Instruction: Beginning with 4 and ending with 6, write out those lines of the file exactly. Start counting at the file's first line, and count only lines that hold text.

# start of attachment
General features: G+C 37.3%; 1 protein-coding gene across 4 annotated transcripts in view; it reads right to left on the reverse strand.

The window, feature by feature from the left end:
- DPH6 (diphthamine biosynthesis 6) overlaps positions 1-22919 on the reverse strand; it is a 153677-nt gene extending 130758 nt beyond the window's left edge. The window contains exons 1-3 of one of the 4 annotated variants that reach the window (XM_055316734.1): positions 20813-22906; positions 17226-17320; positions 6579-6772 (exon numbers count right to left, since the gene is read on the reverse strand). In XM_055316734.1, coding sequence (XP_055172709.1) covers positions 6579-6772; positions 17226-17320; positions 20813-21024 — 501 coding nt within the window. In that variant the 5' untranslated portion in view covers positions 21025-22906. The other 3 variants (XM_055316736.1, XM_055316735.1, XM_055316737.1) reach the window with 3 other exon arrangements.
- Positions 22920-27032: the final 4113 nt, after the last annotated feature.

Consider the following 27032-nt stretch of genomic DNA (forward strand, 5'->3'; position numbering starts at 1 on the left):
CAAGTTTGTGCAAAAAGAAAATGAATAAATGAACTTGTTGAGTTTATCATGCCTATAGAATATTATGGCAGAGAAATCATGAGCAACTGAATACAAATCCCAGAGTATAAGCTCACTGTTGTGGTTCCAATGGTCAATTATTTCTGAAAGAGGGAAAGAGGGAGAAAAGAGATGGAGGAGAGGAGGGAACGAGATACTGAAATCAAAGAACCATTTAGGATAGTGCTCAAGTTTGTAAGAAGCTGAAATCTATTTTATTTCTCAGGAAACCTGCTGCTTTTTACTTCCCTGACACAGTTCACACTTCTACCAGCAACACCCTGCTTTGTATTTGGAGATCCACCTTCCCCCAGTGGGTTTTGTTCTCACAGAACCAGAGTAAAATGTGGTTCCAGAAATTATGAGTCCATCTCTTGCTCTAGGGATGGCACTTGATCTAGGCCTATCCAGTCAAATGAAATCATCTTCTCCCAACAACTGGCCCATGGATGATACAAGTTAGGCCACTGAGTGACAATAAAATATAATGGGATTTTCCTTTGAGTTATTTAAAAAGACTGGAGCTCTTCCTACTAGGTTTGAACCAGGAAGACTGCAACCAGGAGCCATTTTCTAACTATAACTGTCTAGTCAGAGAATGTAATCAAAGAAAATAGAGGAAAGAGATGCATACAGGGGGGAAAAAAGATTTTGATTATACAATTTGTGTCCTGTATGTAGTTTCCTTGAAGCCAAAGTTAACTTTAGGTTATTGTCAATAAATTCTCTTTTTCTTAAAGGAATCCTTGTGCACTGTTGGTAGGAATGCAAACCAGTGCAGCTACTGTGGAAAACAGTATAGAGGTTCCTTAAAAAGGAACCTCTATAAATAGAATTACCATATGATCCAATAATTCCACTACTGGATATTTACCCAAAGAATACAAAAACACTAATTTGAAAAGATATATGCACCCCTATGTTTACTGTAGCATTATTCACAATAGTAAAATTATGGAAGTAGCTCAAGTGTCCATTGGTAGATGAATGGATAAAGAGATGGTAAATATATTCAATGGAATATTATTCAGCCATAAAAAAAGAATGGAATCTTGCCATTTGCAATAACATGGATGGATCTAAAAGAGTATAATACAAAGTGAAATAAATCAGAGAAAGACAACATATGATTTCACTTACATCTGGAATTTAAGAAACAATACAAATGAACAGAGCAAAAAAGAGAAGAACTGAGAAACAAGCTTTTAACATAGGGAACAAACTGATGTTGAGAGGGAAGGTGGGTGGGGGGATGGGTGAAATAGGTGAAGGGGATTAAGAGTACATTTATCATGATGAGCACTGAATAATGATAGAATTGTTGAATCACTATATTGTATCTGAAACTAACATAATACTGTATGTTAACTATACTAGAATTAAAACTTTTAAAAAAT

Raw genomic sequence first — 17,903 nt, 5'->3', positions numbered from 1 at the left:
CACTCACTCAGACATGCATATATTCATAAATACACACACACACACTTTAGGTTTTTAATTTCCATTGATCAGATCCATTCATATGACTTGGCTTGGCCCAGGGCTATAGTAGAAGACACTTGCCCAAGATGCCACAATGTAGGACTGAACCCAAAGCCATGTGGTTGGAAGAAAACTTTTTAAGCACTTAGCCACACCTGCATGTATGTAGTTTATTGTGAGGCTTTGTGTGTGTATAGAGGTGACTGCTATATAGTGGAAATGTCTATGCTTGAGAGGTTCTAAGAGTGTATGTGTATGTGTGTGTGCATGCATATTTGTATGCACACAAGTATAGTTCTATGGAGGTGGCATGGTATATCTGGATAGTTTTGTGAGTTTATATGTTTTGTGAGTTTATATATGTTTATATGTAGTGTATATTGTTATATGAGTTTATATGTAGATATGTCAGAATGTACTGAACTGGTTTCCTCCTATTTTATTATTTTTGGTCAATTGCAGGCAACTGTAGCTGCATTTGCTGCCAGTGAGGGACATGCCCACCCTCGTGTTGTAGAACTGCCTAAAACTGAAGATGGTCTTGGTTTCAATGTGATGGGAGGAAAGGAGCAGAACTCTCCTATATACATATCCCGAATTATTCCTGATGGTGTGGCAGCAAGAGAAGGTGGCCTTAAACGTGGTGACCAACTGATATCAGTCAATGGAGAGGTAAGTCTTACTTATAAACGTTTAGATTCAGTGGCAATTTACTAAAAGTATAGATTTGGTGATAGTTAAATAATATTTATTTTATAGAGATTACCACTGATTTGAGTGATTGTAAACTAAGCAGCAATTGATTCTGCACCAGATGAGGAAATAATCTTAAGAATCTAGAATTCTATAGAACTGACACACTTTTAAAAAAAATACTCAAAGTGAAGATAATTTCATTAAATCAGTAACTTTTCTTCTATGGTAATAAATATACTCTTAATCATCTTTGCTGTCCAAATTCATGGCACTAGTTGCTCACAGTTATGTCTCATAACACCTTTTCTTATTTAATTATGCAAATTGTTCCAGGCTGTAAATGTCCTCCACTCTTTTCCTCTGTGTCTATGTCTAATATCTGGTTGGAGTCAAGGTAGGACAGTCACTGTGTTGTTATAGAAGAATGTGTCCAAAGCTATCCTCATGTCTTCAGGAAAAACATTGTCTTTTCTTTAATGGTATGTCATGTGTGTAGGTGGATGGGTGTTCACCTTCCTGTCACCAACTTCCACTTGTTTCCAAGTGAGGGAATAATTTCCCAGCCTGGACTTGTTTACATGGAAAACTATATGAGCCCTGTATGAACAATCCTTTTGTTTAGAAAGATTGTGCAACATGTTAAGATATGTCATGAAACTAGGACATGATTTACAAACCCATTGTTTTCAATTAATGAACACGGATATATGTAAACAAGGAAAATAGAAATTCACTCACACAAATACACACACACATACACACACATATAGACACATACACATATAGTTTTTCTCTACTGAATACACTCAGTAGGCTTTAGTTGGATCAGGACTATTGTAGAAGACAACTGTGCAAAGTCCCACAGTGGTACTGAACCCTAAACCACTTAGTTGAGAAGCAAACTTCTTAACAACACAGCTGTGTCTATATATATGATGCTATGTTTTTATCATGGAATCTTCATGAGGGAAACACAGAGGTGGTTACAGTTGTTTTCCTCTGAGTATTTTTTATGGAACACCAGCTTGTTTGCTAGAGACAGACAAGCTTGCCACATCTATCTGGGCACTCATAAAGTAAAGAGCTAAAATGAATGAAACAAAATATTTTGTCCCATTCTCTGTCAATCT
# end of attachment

- Positions 22920-27032: the final 4113 nt, after the last annotated feature.

Consider the following 27032-nt stretch of genomic DNA (forward strand, 5'->3'; position numbering starts at 1 on the left):
CAAGTTTGTGCAAAAAGAAAATGAATAAATGAACTTGTTGAGTTTATCATGCCTATAGAATATTATGGCAGAGAAATCATGAGCAACTGAATACAAATCCCAGAGTATAAGCTCACTGTTGTGGTTCCAATGGTCAATTATTTCTGAAAGAGGGAAAGAGGGAGAAAAGAGATGGAGGAGAGGAGGGAACGAGATACTGAAATCAAAGAACCATTTAGGATAGTGCTCAAGTTTGTAAGAAGCTGAAATCTATTTTATTTCTCAGGAAACCTGCTGCTTTTTACTTCCCTGACACAGTTCACACTTCTACCAGCAACACCCTGCTTTGTATTTGGAGATCCACCTTCCCCCAGTGGGTTTTGTTCTCACAGAACCAGAGTAAAATGTGGTTCCAGAAATTATGAGTCCATCTCTTGCTCTAGGGATGGCACTTGATCTAGGCCTATCCAGTCAAATGAAATCATCTTCTCCCAACAACTGGCCCATGGATGATACAAGTTAGGCCACTGAGTGACAATAAAATATAATGGGATTTTCCTTTGAGTTATTTAAAAAGACTGGAGCTCTTCCTACTAGGTTTGAACCAGGAAGACTGCAACCAGGAGCCATTTTCTAACTATAACTGTCTAGTCAGAGAATGTAATCAAAGAAAATAGAGGAAAGAGATGCATACAGGGGGGAAAAAAGATTTTGATTATACAATTTGTGTCCTGTATGTAGTTTCCTTGAAGCCAAAGTTAACTTTAGGTTATTGTCAATAAATTCTCTTTTTCTTAAAGGAATCCTTGTGCACTGTTGGTAGGAATGCAAACCAGTGCAGCTACTGTGGAAAACAGTATAGAGGTTCCTTAAAAAGGAACCTCTATAAATAGAATTACCATATGATCCAATAATTCCACTACTGGATATTTACCCAAAGAATACAAAAACACTAATTTGAAAAGATATATGCACCCCTATGTTTACTGTAGCATTATTCACAATAGTAAAATTATGGAAGTAGCTCAAGTGTCCATTGGTAGATGAATGGATAAAGAGATGGTAAATATATTCAATGGAATATTATTCAGCCATAAAAAAAGAATGGAATCTTGCCATTTGCAATAACATGGATGGATCTAAAAGAGTATAATACAAAGTGAAATAAATCAGAGAAAGACAACATATGATTTCACTTACATCTGGAATTTAAGAAACAATACAAATGAACAGAGCAAAAAAGAGAAGAACTGAGAAACAAGCTTTTAACATAGGGAACAAACTGATGTTGAGAGGGAAGGTGGGTGGGGGGATGGGTGAAATAGGTGAAGGGGATTAAGAGTACATTTATCATGATGAGCACTGAATAATGATAGAATTGTTGAATCACTATATTGTATCTGAAACTAACATAATACTGTATGTTAACTATACTAGAATTAAAACTTTTAAAAAAT